What Goes On During the Iowa Caucuses, Anyway? Iowans are hosting the first statewide presidential test, but their caucus style of voting is different than privately casting a ballot in a booth. NPR offers this guide to the art of the caucus.

What Goes On During the Iowa Caucuses, Anyway?

A woman wears American flag earrings at an event in Ames, Iowa for Democratic presidential hopeful Sen. Hillary Clinton, two days before the state caucuses. Stan Honda/AFP/Getty Images hide caption

toggle caption
Stan Honda/AFP/Getty Images
Watch Ken Rudin's video on caucus voting

Watch Ken Rudin's Video Guide to the Iowa Caucuses

Media no longer available

Need a ride to the Iowa caucuses, or a babysitter to watch the kids on Jan. 3? What about an online tutorial on the art of the caucus?

Both Republican and Democratic candidates have offered all of the above in speeches and on their Web sites, in an effort to urge Iowans to show up on Thursday night. But the Iowa caucuses are not like the general elections, or even like primaries, where people declare their choices in a secret vote. Here is NPR's guide to caucusing:

So how do Iowans pick their candidates?

Beginning at 7 p.m. CST, Iowans will gather in their neighbors' homes, schools, churches or gyms for what's essentially a neighborhood party that lasts for hours. The caucus goers advocate for the candidates of their choice. In the case of Democrats, they also debate policy issues such as Iraq, health care or the economy. Then they declare their presidential preference in one of the state's 1,784 voting precincts.

How many delegates are at stake?

There are 45 Democratic delegates and 40 Republican delegates at stake. But the number of delegates matters much less than the attention the winners will get, both from the national media and from voters in subsequent states.

Does the style of voting differ between Democratic and Republican caucus goers?

Yes. The Republicans choose their candidate based on a show of hands; whichever candidate earns the most votes wins that GOP precinct.

Meanwhile, Democrats debate and try to build coalitions with other supporters from the same voting precincts. Democratic candidates need the support of at least 15 percent of each precinct to move on to the next round, the county convention. If a candidate is not deemed "viable" — if he or she cannot get the 15 percent — then their supporters are free to form coalitions with other candidates.

What are the Iowa county conventions?

At the county convention, delegates are named to the state convention — where national convention delegates are allocated. But by then, the contest is usually already decided.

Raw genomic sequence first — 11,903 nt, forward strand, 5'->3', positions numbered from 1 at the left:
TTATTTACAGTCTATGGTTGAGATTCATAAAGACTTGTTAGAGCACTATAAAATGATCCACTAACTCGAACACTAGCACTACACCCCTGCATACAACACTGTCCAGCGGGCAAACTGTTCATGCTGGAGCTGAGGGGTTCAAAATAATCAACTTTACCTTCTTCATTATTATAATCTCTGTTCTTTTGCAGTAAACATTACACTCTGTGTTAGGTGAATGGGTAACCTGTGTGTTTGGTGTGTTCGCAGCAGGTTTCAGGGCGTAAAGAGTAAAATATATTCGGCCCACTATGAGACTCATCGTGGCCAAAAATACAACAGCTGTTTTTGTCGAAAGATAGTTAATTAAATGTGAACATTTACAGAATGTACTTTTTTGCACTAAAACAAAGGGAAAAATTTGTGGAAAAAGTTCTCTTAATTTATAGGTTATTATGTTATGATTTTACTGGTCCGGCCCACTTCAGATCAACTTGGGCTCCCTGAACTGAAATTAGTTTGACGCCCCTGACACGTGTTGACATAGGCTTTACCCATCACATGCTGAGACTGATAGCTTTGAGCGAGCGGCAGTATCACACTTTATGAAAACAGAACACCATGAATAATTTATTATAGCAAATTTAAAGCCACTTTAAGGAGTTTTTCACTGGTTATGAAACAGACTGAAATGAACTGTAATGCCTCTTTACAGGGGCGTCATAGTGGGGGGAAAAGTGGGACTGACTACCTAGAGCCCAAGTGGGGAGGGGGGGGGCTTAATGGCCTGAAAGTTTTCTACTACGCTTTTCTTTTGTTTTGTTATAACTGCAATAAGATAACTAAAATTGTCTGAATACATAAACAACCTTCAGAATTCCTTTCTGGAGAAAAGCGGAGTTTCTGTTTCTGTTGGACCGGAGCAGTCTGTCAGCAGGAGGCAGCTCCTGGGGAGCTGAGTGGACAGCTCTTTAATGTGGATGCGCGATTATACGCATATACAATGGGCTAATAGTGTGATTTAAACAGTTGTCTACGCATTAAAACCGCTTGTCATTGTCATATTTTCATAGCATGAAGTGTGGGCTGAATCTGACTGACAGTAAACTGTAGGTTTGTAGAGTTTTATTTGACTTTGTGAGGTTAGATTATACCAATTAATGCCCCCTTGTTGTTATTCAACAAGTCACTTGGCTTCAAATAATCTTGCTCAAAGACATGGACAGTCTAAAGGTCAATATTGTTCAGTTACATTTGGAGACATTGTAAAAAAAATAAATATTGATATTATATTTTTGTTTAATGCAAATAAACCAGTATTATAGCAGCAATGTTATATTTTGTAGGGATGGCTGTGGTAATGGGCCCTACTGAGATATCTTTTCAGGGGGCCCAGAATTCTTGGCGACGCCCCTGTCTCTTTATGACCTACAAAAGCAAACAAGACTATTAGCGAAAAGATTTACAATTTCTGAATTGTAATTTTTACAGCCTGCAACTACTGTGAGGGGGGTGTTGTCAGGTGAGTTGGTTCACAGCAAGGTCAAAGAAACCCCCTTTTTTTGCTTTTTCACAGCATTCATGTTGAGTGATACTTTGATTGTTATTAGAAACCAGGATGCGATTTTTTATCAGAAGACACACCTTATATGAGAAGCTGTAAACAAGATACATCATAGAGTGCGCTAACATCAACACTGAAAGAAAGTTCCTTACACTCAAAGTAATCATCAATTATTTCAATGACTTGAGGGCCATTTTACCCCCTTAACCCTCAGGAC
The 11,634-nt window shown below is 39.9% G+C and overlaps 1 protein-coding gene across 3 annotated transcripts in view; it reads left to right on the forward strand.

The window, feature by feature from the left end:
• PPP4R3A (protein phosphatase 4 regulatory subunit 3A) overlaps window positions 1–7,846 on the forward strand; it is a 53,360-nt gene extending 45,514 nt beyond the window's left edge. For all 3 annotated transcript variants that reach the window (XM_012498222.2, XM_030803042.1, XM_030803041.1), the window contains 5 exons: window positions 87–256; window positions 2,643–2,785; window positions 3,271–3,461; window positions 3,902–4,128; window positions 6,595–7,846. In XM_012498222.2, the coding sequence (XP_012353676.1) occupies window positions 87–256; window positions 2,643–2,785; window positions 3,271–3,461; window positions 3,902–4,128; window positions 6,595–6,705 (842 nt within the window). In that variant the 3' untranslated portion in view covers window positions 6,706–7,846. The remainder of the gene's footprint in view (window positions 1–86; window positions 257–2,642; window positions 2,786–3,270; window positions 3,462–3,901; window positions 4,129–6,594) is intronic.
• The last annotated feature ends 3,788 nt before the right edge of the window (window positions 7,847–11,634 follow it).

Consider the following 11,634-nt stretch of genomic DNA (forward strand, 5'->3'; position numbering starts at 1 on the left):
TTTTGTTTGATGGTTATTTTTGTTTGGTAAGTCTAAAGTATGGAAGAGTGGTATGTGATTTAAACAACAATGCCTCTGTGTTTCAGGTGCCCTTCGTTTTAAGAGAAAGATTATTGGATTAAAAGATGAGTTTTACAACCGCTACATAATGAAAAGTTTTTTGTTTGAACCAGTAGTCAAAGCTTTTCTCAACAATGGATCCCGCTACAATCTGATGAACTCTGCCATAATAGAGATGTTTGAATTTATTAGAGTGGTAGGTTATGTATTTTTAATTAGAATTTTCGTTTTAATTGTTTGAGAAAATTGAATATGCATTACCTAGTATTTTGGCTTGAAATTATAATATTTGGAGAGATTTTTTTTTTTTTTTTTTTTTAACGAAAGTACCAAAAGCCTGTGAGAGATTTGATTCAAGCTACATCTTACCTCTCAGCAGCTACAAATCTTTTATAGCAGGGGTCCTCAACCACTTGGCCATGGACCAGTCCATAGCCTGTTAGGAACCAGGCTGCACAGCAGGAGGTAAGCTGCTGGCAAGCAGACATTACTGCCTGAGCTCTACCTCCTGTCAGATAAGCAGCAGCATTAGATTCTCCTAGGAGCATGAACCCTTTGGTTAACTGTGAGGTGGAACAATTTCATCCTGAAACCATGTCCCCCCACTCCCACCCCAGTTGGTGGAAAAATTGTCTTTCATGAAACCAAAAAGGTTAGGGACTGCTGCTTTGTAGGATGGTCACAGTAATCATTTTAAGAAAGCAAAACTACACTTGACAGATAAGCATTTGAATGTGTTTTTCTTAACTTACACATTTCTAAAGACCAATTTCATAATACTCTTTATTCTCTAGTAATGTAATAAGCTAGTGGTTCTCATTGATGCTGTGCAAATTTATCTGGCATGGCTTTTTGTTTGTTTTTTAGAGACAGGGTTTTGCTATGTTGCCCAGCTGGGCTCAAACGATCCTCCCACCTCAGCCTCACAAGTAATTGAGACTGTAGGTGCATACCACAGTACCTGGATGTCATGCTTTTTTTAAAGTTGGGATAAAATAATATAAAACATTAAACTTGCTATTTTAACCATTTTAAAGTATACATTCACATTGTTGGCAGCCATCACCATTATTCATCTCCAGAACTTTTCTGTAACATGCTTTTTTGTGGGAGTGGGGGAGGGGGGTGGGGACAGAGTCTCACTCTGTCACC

Why do Iowans get to vote first?

Starting in 1972, Iowa Democrats changed the way they selected their delegates by requiring that at least 30 days pass from the date of the caucuses to the county conventions. This pushed the caucus date up to Jan. 24, turning it into the first contest anywhere in the nation on the presidential calendar. Four years later, the Republican Party of Iowa also moved their caucus to the same date as the Democrats.

In 1976, the Iowa caucuses earned even more attention when they helped propel a little-known candidate, former Georgia Gov. Jimmy Carter, onto the national political stage. Carter went on to also win the New Hampshire primary, along with the general election.

How many Iowans are expected to caucus?

Traditionally, voter turnout at the Iowa caucuses is low. During the 2004 presidential race, when there was only a Democratic contest, only 6.4 percent of eligible voters participated; that's roughly 125,000 voters. Iowa's population is 2.9 million people.

Numbers were even more disappointing in 2000, the last time both parties held caucuses, when a total of only about 145,000 people turned out to caucus.

Why don't more Iowans participate?

In part, that low turnout is due to the strict rules about participation. Iowans must physically show up to caucus (there's no absentee voting), and that leaves out folks such as the infirm, those serving in the military and those working night shifts. And of course, it also excludes would-be caucus goers who just can't commit to venturing out during Iowa's cold January nights.